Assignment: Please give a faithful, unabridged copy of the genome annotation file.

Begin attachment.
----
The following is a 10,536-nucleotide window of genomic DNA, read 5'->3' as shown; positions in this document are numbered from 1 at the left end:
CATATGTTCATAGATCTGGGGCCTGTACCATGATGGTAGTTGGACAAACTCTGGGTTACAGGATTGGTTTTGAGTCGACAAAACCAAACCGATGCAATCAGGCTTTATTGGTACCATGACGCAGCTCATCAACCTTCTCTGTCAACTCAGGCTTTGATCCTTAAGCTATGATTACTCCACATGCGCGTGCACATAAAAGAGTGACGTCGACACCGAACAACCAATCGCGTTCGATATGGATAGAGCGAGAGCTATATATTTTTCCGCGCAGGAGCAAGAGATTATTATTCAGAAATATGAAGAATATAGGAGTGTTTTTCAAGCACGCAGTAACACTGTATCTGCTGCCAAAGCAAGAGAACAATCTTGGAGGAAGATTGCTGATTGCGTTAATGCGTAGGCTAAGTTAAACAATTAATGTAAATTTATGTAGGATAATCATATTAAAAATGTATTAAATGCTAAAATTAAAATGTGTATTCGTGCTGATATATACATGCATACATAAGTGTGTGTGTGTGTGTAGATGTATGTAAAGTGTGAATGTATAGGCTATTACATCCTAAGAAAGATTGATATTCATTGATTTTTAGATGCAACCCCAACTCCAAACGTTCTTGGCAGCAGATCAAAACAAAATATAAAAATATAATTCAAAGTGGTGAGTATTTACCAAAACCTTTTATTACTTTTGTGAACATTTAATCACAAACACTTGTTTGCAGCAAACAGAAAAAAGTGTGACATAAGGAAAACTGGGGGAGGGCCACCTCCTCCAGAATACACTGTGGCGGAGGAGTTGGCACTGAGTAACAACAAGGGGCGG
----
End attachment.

The following is a 10,536-nucleotide window of genomic DNA, read 5'->3' as shown; positions in this document are numbered from 1 at the left end:
CATATGTTCATAGATCTGGGGCCTGTACCATGATGGTAGTTGGACAAACTCTGGGTTACAGGATTGGTTTTGAGTCGACAAAACCAAACCGATGCAATCAGGCTTTATTGGTACCATGACGCAGCTCATCAACCTTCTCTGTCAACTCAGGCTTTGATCCTTAAGCTATGATTACTCCACATGCGCGTGCACATAAAAGAGTGACGTCGACACCGAACAACCAATCGCGTTCGATATGGATAGAGCGAGAGCTATATATTTTTCCGCGCAGGAGCAAGAGATTATTATTCAGAAATATGAAGAATATAGGAGTGTTTTTCAAGCACGCAGTAACACTGTATCTGCTGCCAAAGCAAGAGAACAATCTTGGAGGAAGATTGCTGATTGCGTTAATGCGTAGGCTAAGTTAAACAATTAATGTAAATTTATGTAGGATAATCATATTAAAAATGTATTAAATGCTAAAATTAAAATGTGTATTCGTGCTGATATATACATGCATACATAAGTGTGTGTGTGTGTGTAGATGTATGTAAAGTGTGAATGTATAGGCTATTACATCCTAAGAAAGATTGATATTCATTGATTTTTAGATGCAACCCCAACTCCAAACGTTCTTGGCAGCAGATCAAAACAAAATATAAAAATATAATTCAAAGTGGTGAGTATTTACCAAAACCTTTTATTACTTTTGTGAACATTTAATCACAAACACTTGTTTGCAGCAAACAGAAAAAAGTGTGACATAAGGAAAACTGGGGGAGGGCCACCTCCTCCAGAATACACTGTGGCGGAGGAGTTGGCACTGAGTAACAACAAGGGGCGG